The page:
Incoming prime minister Liz Truss has been urged to prioritise the restoration of powersharing in Northern Ireland by Sinn Fein’s Stormont leader Michelle O’Neill.
However, DUP leader Sir Jeffrey Donaldson instead insisted that Ms Truss should concentrate on resolving issues caused by the Northern Ireland Protocol, and added there could be no return to powersharing without “decisive action” on the post-Brexit arrangement.
Northern Ireland’s political leaders have been reacting following the news that Ms Truss has defeated Rishi Sunak in the race to be Conservative Party leader and the UK’s next prime minister.
It comes with the region in the midst of a political crisis after the DUP collapsed the Stormont institutions earlier this year in protest at the protocol, a special arrangement that keeps Northern Ireland in the EU’s single market for goods, avoiding a hard border with the Republic of Ireland.
However, the arrangement is deeply unpopular with unionists because it includes checks on goods moving between Great Britain and Northern Ireland.
The Government is progressing a Bill, introduced by Ms Truss, to give ministers powers to override parts of the agreement.
But Michelle O’Neill said it was time for UK Government to stop “pandering to the DUP” as she called for an urgent meeting with the incoming prime minister.
She said: “Liz Truss has an opportunity to come in now and stop pandering to the DUP, stop pandering to the approach which is damaging to our ability to help people through the cost of living crisis,” she said.
She urged the new prime minister not to suspend the protocol, by triggering Article 16 of the post-Brexit arrangements, and instead engage with the EU and Irish government to find a resolution to the issues with Irish Sea trade.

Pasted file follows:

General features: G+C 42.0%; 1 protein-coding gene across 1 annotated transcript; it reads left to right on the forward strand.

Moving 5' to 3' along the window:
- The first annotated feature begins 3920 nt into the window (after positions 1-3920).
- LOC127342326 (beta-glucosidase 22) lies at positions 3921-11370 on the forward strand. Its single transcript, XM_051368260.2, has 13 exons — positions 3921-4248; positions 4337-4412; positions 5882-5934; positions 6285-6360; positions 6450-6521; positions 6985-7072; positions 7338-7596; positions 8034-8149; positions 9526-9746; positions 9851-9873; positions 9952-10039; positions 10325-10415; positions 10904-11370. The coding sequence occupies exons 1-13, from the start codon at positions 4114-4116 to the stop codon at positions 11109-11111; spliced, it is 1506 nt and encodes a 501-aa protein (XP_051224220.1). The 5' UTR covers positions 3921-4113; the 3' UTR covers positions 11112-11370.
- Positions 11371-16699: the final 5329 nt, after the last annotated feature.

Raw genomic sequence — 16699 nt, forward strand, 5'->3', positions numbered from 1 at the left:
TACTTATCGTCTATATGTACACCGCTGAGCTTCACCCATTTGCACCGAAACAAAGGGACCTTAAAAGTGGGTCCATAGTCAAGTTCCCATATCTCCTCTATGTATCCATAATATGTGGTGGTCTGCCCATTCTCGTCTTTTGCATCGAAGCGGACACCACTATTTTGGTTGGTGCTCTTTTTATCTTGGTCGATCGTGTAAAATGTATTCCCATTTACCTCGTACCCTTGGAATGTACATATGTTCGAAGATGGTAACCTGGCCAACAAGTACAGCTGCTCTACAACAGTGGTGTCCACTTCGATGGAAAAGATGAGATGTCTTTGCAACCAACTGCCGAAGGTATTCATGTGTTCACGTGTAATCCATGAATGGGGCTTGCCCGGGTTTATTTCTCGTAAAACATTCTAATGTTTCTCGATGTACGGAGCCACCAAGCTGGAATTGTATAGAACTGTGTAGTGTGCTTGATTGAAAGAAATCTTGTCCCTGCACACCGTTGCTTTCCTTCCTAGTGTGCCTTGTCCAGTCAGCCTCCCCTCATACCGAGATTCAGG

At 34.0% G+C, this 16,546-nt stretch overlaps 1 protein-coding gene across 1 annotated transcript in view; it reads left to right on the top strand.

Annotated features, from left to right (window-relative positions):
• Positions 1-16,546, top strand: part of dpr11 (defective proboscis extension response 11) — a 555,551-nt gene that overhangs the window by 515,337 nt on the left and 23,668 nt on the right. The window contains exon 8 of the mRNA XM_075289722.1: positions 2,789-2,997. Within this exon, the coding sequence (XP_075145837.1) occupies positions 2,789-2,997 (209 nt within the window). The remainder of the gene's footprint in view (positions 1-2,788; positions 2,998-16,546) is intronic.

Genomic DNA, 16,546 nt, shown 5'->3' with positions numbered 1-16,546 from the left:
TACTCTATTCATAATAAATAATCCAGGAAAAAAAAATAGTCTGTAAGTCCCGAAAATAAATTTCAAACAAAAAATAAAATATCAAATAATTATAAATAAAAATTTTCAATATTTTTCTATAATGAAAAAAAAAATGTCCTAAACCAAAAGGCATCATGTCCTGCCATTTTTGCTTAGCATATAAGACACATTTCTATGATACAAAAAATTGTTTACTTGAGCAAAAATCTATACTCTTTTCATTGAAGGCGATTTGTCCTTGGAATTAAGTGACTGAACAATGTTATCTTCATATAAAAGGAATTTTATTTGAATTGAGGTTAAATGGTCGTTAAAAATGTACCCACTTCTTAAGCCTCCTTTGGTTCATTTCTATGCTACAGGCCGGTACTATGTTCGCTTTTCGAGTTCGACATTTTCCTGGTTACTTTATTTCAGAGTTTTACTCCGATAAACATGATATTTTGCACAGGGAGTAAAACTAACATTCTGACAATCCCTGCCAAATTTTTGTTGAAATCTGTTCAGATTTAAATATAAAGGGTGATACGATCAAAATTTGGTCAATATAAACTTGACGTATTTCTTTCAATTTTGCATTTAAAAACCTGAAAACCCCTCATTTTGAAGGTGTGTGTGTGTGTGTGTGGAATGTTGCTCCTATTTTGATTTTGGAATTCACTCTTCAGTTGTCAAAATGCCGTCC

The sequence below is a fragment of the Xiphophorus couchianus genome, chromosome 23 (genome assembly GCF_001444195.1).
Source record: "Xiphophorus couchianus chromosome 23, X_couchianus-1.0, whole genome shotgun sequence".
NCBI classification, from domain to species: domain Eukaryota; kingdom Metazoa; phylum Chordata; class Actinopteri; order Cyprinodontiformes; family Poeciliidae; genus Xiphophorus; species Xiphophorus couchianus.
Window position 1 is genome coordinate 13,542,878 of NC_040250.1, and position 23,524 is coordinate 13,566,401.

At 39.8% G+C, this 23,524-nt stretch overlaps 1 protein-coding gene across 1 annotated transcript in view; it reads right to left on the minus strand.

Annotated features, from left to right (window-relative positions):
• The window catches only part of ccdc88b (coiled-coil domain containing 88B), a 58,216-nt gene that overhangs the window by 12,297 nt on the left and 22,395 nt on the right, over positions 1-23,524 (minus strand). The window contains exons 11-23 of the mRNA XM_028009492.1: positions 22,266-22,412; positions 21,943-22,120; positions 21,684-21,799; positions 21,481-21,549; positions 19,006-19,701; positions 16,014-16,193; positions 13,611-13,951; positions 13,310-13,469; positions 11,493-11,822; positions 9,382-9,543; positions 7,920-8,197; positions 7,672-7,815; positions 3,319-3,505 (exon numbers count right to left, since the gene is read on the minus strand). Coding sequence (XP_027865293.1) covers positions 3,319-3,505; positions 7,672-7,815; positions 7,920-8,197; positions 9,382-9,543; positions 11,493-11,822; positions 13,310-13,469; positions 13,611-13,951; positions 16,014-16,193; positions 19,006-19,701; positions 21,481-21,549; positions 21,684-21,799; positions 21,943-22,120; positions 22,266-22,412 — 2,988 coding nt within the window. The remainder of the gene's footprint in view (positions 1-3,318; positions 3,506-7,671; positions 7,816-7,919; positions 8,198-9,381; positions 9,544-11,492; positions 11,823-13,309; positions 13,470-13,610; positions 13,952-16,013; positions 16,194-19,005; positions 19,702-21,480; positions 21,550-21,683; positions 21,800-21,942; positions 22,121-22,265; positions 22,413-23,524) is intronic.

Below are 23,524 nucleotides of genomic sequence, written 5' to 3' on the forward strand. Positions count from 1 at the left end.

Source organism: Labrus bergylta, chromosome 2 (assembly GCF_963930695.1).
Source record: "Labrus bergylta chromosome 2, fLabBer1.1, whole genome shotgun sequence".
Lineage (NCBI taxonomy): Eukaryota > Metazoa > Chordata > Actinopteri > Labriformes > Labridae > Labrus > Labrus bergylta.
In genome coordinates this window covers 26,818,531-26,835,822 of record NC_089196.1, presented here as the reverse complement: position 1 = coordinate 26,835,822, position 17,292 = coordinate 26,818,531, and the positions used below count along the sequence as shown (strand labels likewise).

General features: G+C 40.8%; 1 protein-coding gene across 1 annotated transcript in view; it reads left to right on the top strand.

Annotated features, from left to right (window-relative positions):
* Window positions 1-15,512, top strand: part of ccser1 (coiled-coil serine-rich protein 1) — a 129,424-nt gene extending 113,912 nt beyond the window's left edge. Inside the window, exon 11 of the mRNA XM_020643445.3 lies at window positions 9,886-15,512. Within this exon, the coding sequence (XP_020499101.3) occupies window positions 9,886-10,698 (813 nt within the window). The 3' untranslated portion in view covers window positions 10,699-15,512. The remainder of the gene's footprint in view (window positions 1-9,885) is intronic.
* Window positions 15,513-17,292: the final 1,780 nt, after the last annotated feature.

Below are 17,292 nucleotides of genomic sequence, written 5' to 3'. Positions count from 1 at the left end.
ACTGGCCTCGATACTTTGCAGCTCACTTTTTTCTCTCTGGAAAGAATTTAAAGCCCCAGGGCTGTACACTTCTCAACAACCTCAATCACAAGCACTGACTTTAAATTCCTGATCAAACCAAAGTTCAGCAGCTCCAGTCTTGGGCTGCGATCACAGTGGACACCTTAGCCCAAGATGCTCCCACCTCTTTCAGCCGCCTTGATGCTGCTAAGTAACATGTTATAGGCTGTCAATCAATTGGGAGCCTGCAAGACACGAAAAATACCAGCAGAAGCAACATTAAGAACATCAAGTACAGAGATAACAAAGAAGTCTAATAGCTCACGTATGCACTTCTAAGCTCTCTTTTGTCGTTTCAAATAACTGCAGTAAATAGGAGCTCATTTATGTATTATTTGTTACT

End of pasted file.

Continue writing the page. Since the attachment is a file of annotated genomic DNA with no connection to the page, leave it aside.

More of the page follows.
“What we need to see now is a change of tack, a change of policy, a change of approach,” Ms O’Neill said.
But the DUP leader said he had already written to the new PM asking her to prioritise progressing the legislation which deals with the impacts of the protocol.
Sir Jeffrey said: “Chief among those (priorities) is taking forward the bill which will provide a basis for a solution to deal with the protocol, to remove the barriers to trade between Northern Ireland and Great Britain, to fully restore Northern Ireland’s place within the UK internal market.
“So, in tackling the cost of living, the prime minister must continue to tackle the consequences of the protocol because we want to see that dealt with decisively.”
Sir Jeffrey said there was currently no cross-community consensus for the Stormont institutions to operate.
He said: “We will be saying to the prime minister that is why action is needed, that is why we need to see this legislation going through Parliament, and if there is to be renewed negotiation with the EU, then the prime minister needs to be very clear that for the institutions to be restored, decisive action is required to remove the barriers of trade and to respect the integrity of the UK internal market.”
Naomi Long, leader of the cross-community Alliance Party, said Liz Truss had a “window of opportunity” to make her mark on Northern Ireland.
She added: “As such, she can make a positive impact on Northern Ireland by engaging in sensible discussions with the EU around the protocol, and pursuing reforms to the Assembly and Executive in order to secure their return and future-proof both.
Ulster Unionist Party leader Doug Beattie said Liz Truss would be facing a “bulging in-tray”.
He said: “They need to find solutions and those solutions must help get our executive back up and running again because every day without an executive our people are suffering.”
SDLP Leader Colum Eastwood said there would be “no honeymoon period” for the new Conservative leader.
He said: “The age of prime ministers dancing to the tune of the DUP must now be over. Sabre-rattling with the European Union must give way to honest dialogue in the interests of all our people.”
Traditional Unionist Voice leader Jim Allister said any “sensible unionist would judge Liz Truss not by her words but by her actions”.
“First and foremost the challenge for the prime minister is to take back sovereignty over this United Kingdom and to end the ill-gotten sovereignty of the EU and restore Northern Ireland as a full and complete part of the United Kingdom,” he said.
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